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Simultaneous to the Wilkes expedition were expeditions from two of the dominant players in Antarctic exploration, Great Britain and France. The French expedition, commanded by Dumont d'Urville, explored the Antarctic Peninsula from January to March 1838, and landed on the Adélie Coast, on the other side of Antarctica, in January 1840. The British Expedition under Sir James Clark Ross explored the Ross Sea in 1840-41 and returned there again the following year. The 1842-43 season was spent on the edge of the Weddell Sea.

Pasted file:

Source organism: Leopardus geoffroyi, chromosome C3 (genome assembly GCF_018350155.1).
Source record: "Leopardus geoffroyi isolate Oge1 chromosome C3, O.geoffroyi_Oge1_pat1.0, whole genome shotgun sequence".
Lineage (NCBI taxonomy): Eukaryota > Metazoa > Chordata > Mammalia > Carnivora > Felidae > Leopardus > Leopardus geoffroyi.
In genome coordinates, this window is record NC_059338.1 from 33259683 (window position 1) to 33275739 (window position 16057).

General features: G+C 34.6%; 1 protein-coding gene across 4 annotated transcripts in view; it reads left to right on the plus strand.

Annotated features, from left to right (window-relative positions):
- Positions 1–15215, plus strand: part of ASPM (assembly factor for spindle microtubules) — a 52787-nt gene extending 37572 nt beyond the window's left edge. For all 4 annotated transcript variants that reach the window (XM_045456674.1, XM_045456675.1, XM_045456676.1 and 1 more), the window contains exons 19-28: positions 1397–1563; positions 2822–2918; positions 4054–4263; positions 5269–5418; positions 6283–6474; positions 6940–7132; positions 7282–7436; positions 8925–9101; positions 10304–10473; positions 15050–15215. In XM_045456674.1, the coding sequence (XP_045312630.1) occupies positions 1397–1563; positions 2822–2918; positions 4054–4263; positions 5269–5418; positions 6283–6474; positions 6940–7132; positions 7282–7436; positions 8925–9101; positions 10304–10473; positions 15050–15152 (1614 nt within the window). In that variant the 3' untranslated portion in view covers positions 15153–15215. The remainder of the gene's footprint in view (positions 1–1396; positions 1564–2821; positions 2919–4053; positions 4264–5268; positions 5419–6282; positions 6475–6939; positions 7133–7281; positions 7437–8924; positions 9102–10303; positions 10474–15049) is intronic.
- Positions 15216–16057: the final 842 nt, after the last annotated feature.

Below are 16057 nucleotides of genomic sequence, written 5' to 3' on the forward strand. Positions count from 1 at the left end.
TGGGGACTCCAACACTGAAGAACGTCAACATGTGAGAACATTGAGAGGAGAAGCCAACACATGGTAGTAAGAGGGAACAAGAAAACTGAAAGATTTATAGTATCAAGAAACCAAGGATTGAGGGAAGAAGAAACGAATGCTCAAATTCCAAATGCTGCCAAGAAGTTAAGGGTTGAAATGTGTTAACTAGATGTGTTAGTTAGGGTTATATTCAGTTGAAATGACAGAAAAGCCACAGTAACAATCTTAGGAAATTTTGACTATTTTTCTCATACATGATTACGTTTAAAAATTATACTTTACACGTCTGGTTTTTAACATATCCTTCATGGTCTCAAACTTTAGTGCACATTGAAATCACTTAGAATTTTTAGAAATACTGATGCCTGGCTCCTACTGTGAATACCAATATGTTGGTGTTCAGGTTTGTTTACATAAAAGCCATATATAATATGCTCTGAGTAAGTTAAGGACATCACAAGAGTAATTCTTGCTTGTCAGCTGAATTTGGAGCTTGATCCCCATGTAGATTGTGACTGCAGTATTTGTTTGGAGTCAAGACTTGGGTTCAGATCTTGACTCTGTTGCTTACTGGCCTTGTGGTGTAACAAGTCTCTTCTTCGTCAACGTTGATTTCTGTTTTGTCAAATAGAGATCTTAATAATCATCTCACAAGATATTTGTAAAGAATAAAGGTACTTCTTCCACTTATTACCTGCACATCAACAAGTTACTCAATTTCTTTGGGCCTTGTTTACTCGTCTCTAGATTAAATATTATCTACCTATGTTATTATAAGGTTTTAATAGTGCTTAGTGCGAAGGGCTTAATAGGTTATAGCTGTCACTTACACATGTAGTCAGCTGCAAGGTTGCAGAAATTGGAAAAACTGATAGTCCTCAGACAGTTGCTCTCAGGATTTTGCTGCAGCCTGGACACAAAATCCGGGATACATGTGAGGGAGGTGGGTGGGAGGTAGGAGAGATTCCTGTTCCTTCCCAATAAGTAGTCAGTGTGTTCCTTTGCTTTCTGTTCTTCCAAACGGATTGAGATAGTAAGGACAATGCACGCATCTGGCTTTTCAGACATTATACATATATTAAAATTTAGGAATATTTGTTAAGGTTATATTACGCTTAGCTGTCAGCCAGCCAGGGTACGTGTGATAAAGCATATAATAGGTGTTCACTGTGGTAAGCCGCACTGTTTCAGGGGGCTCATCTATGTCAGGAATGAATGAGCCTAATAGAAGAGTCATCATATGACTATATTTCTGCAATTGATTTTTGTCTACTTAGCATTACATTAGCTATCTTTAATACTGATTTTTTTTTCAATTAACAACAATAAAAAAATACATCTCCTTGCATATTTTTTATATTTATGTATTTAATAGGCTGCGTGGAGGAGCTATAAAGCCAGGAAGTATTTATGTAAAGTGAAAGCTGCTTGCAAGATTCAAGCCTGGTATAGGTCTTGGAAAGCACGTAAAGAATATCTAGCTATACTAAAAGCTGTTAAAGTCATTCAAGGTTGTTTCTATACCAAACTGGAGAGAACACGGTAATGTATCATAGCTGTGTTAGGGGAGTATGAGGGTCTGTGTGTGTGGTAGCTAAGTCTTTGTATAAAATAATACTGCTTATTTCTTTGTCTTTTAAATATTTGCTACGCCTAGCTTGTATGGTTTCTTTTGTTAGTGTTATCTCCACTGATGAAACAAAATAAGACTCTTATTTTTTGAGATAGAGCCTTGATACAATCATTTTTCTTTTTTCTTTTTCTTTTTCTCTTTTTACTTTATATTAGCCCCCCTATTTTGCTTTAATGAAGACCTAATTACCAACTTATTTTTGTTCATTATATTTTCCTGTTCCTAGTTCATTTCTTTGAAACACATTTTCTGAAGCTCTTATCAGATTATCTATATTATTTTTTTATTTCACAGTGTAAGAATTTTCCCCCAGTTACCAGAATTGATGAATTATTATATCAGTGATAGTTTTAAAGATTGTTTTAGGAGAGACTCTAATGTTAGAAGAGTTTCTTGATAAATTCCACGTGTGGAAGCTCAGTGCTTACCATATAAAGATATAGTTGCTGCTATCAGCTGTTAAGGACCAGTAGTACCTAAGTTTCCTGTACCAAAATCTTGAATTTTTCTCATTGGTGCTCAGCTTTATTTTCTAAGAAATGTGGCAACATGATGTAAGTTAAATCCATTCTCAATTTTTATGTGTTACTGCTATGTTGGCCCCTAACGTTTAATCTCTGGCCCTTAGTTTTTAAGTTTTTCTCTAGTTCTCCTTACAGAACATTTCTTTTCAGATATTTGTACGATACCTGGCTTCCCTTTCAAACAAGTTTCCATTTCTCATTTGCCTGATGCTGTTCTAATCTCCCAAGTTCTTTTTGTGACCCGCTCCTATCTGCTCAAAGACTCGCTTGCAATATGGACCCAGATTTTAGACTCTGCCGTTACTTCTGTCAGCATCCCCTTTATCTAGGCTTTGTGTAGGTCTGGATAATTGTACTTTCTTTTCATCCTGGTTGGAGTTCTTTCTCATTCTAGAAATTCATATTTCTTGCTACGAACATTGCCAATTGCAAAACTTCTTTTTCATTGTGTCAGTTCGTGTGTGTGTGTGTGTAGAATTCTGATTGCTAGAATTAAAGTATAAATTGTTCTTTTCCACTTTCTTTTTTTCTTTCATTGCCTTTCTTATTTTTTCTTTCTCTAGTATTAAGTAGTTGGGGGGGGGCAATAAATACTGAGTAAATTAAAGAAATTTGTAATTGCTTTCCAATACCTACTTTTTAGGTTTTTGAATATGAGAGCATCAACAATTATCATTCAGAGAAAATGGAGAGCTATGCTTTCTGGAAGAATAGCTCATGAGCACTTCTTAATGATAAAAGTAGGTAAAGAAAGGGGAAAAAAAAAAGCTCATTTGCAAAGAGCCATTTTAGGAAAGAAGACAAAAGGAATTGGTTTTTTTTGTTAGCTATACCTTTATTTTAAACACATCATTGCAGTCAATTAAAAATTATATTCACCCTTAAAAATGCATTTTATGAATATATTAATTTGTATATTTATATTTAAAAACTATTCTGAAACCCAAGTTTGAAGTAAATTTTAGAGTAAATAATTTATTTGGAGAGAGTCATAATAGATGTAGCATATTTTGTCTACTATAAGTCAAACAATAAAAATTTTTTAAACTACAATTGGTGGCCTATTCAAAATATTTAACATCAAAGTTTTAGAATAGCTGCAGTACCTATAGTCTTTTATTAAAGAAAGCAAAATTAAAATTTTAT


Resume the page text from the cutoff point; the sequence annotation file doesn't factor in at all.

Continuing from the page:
During the early 1800's American sealing and whaling ships were reaping huge rewards for their efforts. Demand for furs and whale bone, oil for lamps and ambergris for use in perfumes was rapidly growing. Unfortunately, the hunting grounds off Chile and Peru were quickly diminishing and by the 1820's the New England sailors were forced more and more to the south in search of new game. As a result, penetration into Antarctic seas created diverse problems for the sailors as captains were reluctant to proclaim to other expeditions where their new hunting grounds were located. Ships suddenly found themselves in raging weather among unreported islets. A number of vessels foundered or wrecked on these islets and submerged reefs. Demands grew from the New England whalers and sealers for the US Government to sponsor exploring expeditions to the Antarctic in hopes of finding, and subsequently charting, new hunting grounds. The indifferent success of the private expedition led by Benjamin Pendleton and Nathaniel Palmer in 1829-31 could not fulfill their hopes. Upon their return, Pendleton actually asked Congress to reimburse him for his losses!

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